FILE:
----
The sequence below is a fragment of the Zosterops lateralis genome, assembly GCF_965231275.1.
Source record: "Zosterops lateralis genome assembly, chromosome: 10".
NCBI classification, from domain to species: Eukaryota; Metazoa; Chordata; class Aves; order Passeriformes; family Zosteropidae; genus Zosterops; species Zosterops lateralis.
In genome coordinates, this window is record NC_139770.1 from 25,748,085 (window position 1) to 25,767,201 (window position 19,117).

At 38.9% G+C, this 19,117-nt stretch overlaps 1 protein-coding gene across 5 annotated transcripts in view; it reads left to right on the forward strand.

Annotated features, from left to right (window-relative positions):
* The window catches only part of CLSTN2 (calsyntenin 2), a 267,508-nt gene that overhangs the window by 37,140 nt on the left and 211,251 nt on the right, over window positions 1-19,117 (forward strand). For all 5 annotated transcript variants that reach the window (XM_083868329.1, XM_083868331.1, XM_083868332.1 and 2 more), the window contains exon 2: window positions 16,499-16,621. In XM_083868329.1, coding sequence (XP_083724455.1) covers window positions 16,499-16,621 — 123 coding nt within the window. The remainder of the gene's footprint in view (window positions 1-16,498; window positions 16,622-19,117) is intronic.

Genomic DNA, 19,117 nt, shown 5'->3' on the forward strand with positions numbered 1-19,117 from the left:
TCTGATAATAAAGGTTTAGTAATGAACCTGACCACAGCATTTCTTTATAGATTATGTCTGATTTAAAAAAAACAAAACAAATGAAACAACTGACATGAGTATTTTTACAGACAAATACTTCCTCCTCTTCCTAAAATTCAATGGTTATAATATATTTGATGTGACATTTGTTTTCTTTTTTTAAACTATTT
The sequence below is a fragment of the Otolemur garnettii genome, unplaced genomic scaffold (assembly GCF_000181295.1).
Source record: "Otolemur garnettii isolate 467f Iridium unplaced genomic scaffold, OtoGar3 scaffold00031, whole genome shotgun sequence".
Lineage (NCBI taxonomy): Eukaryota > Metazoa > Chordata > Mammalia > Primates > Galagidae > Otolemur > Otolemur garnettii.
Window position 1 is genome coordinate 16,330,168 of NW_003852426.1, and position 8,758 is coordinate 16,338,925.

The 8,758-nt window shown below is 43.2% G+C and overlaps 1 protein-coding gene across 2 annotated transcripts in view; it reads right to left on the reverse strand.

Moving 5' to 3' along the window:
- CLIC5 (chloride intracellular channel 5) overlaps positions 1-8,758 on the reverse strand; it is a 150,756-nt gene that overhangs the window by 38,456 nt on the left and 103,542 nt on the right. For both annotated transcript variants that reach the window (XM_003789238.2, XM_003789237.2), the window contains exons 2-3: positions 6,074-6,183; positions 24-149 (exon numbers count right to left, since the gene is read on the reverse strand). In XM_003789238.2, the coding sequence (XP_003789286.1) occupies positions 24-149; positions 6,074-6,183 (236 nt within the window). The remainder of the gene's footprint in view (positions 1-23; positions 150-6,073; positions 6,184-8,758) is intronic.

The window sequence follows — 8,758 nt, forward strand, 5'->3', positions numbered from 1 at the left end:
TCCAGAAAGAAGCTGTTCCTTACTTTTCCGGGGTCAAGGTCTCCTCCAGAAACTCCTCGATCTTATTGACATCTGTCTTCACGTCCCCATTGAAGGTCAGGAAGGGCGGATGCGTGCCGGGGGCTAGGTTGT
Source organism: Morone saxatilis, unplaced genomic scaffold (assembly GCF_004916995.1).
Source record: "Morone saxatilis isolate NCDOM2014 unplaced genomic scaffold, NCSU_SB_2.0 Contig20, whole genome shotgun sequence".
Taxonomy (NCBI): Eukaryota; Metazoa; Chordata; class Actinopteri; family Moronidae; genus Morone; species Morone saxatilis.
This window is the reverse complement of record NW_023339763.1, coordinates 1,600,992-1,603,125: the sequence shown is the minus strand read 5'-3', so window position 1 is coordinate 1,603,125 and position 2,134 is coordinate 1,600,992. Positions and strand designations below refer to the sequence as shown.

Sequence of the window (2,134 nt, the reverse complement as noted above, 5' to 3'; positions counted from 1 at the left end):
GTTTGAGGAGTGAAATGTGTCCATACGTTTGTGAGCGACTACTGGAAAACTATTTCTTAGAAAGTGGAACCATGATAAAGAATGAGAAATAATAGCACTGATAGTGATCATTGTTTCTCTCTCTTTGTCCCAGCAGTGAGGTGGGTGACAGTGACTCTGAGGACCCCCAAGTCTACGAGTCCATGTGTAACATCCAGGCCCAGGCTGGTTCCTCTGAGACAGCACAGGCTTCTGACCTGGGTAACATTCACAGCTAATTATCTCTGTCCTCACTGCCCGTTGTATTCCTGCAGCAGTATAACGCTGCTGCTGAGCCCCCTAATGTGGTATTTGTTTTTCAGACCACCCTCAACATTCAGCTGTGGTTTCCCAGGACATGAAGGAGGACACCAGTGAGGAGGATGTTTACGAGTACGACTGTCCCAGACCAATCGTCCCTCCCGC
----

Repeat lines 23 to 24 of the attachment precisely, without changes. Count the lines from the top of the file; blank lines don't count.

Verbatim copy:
Sequence of the window (2,134 nt, the reverse complement as noted above, 5' to 3'; positions counted from 1 at the left end):
GTTTGAGGAGTGAAATGTGTCCATACGTTTGTGAGCGACTACTGGAAAACTATTTCTTAGAAAGTGGAACCATGATAAAGAATGAGAAATAATAGCACTGATAGTGATCATTGTTTCTCTCTCTTTGTCCCAGCAGTGAGGTGGGTGACAGTGACTCTGAGGACCCCCAAGTCTACGAGTCCATGTGTAACATCCAGGCCCAGGCTGGTTCCTCTGAGACAGCACAGGCTTCTGACCTGGGTAACATTCACAGCTAATTATCTCTGTCCTCACTGCCCGTTGTATTCCTGCAGCAGTATAACGCTGCTGCTGAGCCCCCTAATGTGGTATTTGTTTTTCAGACCACCCTCAACATTCAGCTGTGGTTTCCCAGGACATGAAGGAGGACACCAGTGAGGAGGATGTTTACGAGTACGACTGTCCCAGACCAATCGTCCCTCCCGC